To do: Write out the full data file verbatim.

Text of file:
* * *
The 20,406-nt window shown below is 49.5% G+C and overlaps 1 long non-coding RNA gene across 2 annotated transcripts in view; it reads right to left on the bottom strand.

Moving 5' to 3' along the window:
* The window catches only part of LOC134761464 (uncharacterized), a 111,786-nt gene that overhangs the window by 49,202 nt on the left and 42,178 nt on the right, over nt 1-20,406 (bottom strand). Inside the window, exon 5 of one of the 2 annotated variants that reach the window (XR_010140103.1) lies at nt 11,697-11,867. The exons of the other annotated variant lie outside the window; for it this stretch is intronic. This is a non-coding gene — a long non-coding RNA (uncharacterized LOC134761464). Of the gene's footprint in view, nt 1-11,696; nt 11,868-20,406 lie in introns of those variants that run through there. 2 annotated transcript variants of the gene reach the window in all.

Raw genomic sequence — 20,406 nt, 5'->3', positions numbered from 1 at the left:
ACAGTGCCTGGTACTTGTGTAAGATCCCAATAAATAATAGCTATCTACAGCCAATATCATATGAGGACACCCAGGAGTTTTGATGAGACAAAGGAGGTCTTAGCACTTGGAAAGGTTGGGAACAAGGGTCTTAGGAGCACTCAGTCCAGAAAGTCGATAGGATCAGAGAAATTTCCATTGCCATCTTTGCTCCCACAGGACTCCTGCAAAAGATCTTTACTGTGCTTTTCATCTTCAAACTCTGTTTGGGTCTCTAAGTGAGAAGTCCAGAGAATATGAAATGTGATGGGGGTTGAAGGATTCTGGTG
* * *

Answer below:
The 20,406-nt window shown below is 49.5% G+C and overlaps 1 long non-coding RNA gene across 2 annotated transcripts in view; it reads right to left on the bottom strand.

Moving 5' to 3' along the window:
* The window catches only part of LOC134761464 (uncharacterized), a 111,786-nt gene that overhangs the window by 49,202 nt on the left and 42,178 nt on the right, over nt 1-20,406 (bottom strand). Inside the window, exon 5 of one of the 2 annotated variants that reach the window (XR_010140103.1) lies at nt 11,697-11,867. The exons of the other annotated variant lie outside the window; for it this stretch is intronic. This is a non-coding gene — a long non-coding RNA (uncharacterized LOC134761464). Of the gene's footprint in view, nt 1-11,696; nt 11,868-20,406 lie in introns of those variants that run through there. 2 annotated transcript variants of the gene reach the window in all.

Raw genomic sequence — 20,406 nt, 5'->3', positions numbered from 1 at the left:
ACAGTGCCTGGTACTTGTGTAAGATCCCAATAAATAATAGCTATCTACAGCCAATATCATATGAGGACACCCAGGAGTTTTGATGAGACAAAGGAGGTCTTAGCACTTGGAAAGGTTGGGAACAAGGGTCTTAGGAGCACTCAGTCCAGAAAGTCGATAGGATCAGAGAAATTTCCATTGCCATCTTTGCTCCCACAGGACTCCTGCAAAAGATCTTTACTGTGCTTTTCATCTTCAAACTCTGTTTGGGTCTCTAAGTGAGAAGTCCAGAGAATATGAAATGTGATGGGGGTTGAAGGATTCTGGTG